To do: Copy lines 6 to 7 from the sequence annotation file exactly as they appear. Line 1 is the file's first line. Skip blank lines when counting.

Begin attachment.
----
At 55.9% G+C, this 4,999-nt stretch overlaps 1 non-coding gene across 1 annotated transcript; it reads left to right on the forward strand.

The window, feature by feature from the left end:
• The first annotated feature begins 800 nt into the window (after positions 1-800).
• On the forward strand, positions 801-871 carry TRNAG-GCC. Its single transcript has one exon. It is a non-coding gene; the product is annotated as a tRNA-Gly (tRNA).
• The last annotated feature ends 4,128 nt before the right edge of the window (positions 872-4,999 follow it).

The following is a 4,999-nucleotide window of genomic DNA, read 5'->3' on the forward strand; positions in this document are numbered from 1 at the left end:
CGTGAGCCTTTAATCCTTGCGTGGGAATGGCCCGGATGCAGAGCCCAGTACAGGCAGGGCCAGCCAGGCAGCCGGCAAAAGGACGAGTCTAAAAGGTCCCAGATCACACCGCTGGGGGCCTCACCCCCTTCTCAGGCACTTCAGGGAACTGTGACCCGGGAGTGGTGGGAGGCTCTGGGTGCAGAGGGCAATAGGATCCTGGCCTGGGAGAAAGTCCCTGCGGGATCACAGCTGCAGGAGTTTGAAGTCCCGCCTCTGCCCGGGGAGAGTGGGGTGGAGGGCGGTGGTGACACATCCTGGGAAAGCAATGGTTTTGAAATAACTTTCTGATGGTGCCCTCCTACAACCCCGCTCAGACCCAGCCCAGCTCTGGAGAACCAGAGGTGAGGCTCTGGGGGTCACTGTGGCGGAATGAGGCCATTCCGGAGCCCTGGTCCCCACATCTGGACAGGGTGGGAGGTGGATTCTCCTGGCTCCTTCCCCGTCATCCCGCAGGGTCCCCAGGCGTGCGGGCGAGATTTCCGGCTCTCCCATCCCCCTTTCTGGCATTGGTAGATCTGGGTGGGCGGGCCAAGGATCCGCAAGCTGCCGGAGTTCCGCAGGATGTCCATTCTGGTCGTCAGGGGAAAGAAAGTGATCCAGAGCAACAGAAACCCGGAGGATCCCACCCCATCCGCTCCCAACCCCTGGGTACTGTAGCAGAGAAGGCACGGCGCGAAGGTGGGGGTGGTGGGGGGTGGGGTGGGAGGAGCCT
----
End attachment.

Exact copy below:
The following is a 4,999-nucleotide window of genomic DNA, read 5'->3' on the forward strand; positions in this document are numbered from 1 at the left end:
CGTGAGCCTTTAATCCTTGCGTGGGAATGGCCCGGATGCAGAGCCCAGTACAGGCAGGGCCAGCCAGGCAGCCGGCAAAAGGACGAGTCTAAAAGGTCCCAGATCACACCGCTGGGGGCCTCACCCCCTTCTCAGGCACTTCAGGGAACTGTGACCCGGGAGTGGTGGGAGGCTCTGGGTGCAGAGGGCAATAGGATCCTGGCCTGGGAGAAAGTCCCTGCGGGATCACAGCTGCAGGAGTTTGAAGTCCCGCCTCTGCCCGGGGAGAGTGGGGTGGAGGGCGGTGGTGACACATCCTGGGAAAGCAATGGTTTTGAAATAACTTTCTGATGGTGCCCTCCTACAACCCCGCTCAGACCCAGCCCAGCTCTGGAGAACCAGAGGTGAGGCTCTGGGGGTCACTGTGGCGGAATGAGGCCATTCCGGAGCCCTGGTCCCCACATCTGGACAGGGTGGGAGGTGGATTCTCCTGGCTCCTTCCCCGTCATCCCGCAGGGTCCCCAGGCGTGCGGGCGAGATTTCCGGCTCTCCCATCCCCCTTTCTGGCATTGGTAGATCTGGGTGGGCGGGCCAAGGATCCGCAAGCTGCCGGAGTTCCGCAGGATGTCCATTCTGGTCGTCAGGGGAAAGAAAGTGATCCAGAGCAACAGAAACCCGGAGGATCCCACCCCATCCGCTCCCAACCCCTGGGTACTGTAGCAGAGAAGGCACGGCGCGAAGGTGGGGGTGGTGGGGGGTGGGGTGGGAGGAGCCT